This year’s final pre-election NBC News/Wall Street Journal poll was released last week. It showed Democrats with a 7-point advantage on the generic ballot, at 50-43.
Does that mean there’s no way for the Democrats to pick up the 23 seats they need to take control of the House? No, it does not. But it does mean any “blue wave” that’s out there is much smaller than they were hoping.
PASCOE’S RULE OF THUMB FOR INCUMBENTS RUNNING FOR REELECTION:
Typically, incumbents are better known than their challengers. They’ve had the advantage of having a pliable media all to themselves for years, while challengers struggle to raise their name identification during the course of the campaign.
Consequently, the default position for virtually every race where there’s an incumbent running for reelection is that the incumbent begins with a big lead. And, therefore, the key number to look at in any ballot test question on a survey is not what is the margin between the incumbent and the challenger, but where is the incumbent in relation to the magic 50 percent mark?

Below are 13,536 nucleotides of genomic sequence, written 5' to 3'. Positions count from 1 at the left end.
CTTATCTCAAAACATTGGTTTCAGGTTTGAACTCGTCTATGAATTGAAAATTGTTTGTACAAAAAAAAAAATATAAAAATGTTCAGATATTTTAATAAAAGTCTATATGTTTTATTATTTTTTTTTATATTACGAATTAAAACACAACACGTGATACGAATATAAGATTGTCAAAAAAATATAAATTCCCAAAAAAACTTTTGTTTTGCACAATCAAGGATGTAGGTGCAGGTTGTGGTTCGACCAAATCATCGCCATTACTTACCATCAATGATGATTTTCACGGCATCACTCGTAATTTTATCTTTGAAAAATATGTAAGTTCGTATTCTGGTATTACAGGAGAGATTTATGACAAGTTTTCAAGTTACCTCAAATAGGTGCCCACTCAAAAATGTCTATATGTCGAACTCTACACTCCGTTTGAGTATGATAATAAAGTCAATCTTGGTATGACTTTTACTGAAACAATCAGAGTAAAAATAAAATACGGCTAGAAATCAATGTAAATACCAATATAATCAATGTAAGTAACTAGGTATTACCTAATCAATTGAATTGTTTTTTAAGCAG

As long as an incumbent is over 50 percent on the ballot, he or she will be difficult to beat. But when incumbents poll below 50 percent on the ballot test question, they’re in trouble – even if they might be leading their challenger by double digits.
Why? Because if the incumbent is below 50 percent on the ballot test, that’s another way of saying a majority of the electorate HAS decided ONE thing – they’ve decided they DO NOT LIKE the incumbent!
Look at it this way: Incumbent Smith leads challenger Jones by 42-32 percent. An inexperienced analyst might say incumbent Smith is in good shape, because he’s got a 10-point lead. But in reality, what that poll is telling us is that only 42 percent of the electorate surveyed in that poll has made a decision to cast a ballot for Smith, while 58 percent – almost all of whom know Smith – have decided they know him and DO NOT like him. 32 percent of that 58 percent have learned enough about challenger Jones to tell the pollster they feel comfortable voting for Jones, while the remaining 26 percent of the electorate – the so-called “undecideds” – aren’t REALLY undecided: They HAVE decided they don’t like Smith, but they just don’t yet know enough about Jones to feel comfortable telling the pollster they’re planning to vote for him.